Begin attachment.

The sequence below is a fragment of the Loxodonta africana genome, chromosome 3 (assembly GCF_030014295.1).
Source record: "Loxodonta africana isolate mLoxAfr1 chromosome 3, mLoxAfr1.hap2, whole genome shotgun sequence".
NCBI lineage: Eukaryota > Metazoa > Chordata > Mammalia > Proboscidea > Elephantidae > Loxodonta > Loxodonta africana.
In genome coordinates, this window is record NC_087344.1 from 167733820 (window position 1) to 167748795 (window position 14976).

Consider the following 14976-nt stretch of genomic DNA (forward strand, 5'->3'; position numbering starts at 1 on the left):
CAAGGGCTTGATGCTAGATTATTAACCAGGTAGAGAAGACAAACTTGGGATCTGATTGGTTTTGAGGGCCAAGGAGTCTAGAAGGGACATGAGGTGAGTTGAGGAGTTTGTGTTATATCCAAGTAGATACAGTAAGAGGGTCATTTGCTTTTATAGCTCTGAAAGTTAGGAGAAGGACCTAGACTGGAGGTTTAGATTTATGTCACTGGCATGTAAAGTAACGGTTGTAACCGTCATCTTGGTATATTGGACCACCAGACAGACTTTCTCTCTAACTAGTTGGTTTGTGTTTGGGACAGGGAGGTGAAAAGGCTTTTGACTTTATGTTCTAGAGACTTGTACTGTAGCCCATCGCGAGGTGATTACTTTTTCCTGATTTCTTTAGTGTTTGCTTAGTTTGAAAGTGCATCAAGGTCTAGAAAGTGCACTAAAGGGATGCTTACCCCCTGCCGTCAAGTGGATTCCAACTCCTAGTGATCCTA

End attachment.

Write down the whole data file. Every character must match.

The sequence below is a fragment of the Loxodonta africana genome, chromosome 3 (assembly GCF_030014295.1).
Source record: "Loxodonta africana isolate mLoxAfr1 chromosome 3, mLoxAfr1.hap2, whole genome shotgun sequence".
NCBI lineage: Eukaryota > Metazoa > Chordata > Mammalia > Proboscidea > Elephantidae > Loxodonta > Loxodonta africana.
In genome coordinates, this window is record NC_087344.1 from 167733820 (window position 1) to 167748795 (window position 14976).

Consider the following 14976-nt stretch of genomic DNA (forward strand, 5'->3'; position numbering starts at 1 on the left):
CAAGGGCTTGATGCTAGATTATTAACCAGGTAGAGAAGACAAACTTGGGATCTGATTGGTTTTGAGGGCCAAGGAGTCTAGAAGGGACATGAGGTGAGTTGAGGAGTTTGTGTTATATCCAAGTAGATACAGTAAGAGGGTCATTTGCTTTTATAGCTCTGAAAGTTAGGAGAAGGACCTAGACTGGAGGTTTAGATTTATGTCACTGGCATGTAAAGTAACGGTTGTAACCGTCATCTTGGTATATTGGACCACCAGACAGACTTTCTCTCTAACTAGTTGGTTTGTGTTTGGGACAGGGAGGTGAAAAGGCTTTTGACTTTATGTTCTAGAGACTTGTACTGTAGCCCATCGCGAGGTGATTACTTTTTCCTGATTTCTTTAGTGTTTGCTTAGTTTGAAAGTGCATCAAGGTCTAGAAAGTGCACTAAAGGGATGCTTACCCCCTGCCGTCAAGTGGATTCCAACTCCTAGTGATCCTA